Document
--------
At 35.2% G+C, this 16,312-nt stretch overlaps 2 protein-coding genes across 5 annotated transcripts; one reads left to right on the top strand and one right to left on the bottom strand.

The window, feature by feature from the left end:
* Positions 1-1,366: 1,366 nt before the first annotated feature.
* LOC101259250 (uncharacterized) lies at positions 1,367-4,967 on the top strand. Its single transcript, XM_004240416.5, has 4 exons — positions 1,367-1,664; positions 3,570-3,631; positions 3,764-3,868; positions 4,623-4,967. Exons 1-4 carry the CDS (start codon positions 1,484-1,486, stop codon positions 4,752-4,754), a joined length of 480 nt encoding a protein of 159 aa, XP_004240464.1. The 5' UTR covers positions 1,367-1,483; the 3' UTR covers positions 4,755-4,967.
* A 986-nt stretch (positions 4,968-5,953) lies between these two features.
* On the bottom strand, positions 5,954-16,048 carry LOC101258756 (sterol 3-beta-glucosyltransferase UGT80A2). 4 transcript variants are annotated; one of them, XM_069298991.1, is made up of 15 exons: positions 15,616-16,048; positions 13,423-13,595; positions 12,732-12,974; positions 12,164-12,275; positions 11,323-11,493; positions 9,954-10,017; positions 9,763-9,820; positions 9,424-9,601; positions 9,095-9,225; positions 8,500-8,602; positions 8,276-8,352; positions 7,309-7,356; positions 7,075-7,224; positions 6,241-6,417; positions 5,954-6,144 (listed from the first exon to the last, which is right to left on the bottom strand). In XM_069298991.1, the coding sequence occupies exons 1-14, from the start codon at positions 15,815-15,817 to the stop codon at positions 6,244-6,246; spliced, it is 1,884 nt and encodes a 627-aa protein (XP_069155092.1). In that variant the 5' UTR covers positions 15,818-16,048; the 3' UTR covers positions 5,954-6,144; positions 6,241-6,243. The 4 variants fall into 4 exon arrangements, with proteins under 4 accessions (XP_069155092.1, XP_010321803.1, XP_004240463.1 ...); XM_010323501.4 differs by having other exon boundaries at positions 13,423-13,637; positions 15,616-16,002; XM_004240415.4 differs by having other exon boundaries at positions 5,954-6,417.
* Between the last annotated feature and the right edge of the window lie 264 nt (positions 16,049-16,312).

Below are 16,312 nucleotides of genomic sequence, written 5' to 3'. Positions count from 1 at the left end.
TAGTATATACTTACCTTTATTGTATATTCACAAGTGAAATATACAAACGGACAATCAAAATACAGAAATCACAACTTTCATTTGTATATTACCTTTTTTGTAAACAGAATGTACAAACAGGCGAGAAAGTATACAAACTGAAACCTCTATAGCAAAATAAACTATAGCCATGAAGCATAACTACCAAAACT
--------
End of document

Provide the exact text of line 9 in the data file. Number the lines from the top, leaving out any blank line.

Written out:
TAGTATATACTTACCTTTATTGTATATTCACAAGTGAAATATACAAACGGACAATCAAAATACAGAAATCACAACTTTCATTTGTATATTACCTTTTTTGTAAACAGAATGTACAAACAGGCGAGAAAGTATACAAACTGAAACCTCTATAGCAAAATAAACTATAGCCATGAAGCATAACTACCAAAACT